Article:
Nonprofit organizations that fail to file their annual information returns for three consecutive years, regardless of the size of the organization, automatically lose their exemption. According to Senator Dan Coats (R-Ind.), this has caused more than 550,000 nonprofits to lose their exemption over the past four years, many because they were unaware of the filing requirement.
Coats is hoping his Senate bill, introduced last week, will help. The bill would require the IRS to notify an organization at least 60 days before its exemption is automatically revoked. If the organization is not notified, the IRS can reinstate its exemption retroactively without the organization filing for reinstatement if it files an information return.
Explaining the need for the bill, Coats explained: “Because the IRS does not adequately notify charities as this deadline approaches, many nonprofits discover the problem after their names appear on a list of organizations that have already lost their status, after it is too late to act.”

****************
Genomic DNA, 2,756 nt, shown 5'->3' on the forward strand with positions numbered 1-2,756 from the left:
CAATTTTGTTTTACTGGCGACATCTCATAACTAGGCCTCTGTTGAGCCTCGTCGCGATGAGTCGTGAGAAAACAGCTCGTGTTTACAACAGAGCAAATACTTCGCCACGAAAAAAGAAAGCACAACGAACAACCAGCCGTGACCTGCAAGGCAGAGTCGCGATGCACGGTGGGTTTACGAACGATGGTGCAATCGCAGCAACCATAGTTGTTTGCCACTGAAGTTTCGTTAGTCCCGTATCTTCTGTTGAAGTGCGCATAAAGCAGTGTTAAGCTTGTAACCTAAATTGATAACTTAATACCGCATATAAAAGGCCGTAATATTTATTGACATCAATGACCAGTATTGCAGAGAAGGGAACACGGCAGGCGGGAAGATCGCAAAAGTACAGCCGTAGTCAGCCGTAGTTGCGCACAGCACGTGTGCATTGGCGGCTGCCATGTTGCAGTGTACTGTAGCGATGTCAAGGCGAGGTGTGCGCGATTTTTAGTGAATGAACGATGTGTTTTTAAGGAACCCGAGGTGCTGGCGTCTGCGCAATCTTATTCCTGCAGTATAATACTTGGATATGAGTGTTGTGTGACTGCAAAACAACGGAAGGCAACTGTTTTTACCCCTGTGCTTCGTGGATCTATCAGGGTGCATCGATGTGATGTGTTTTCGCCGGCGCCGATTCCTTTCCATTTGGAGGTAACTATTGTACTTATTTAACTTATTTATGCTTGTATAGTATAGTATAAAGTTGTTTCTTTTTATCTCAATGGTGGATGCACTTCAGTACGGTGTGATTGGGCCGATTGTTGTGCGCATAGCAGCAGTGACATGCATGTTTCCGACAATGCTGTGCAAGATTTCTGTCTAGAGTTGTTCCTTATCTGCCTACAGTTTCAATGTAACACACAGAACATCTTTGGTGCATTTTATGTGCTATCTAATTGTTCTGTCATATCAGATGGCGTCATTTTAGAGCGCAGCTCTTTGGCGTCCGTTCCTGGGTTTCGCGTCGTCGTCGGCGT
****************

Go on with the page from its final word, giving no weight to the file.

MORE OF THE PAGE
However, the IRS does, in fact, notify nonprofits when their exemption is in jeopardy for failing to file 990s. Unfortunately, a large number of organizations never receive these notices because they fail to inform the IRS of address changes. Other nonprofits simply fail to heed the IRS notices.
The bill is also intended to reduce the IRS’ caseload. According to the National Taxpayer Advocate, as of 2013 more than 50,000 nonprofits have reapplied for exempt status after being automatically revoked. The IRS has reinstated the exemption of fewer than half of the applicants to date.
Do you think this bill does enough to help small organizations from being automatically revoked?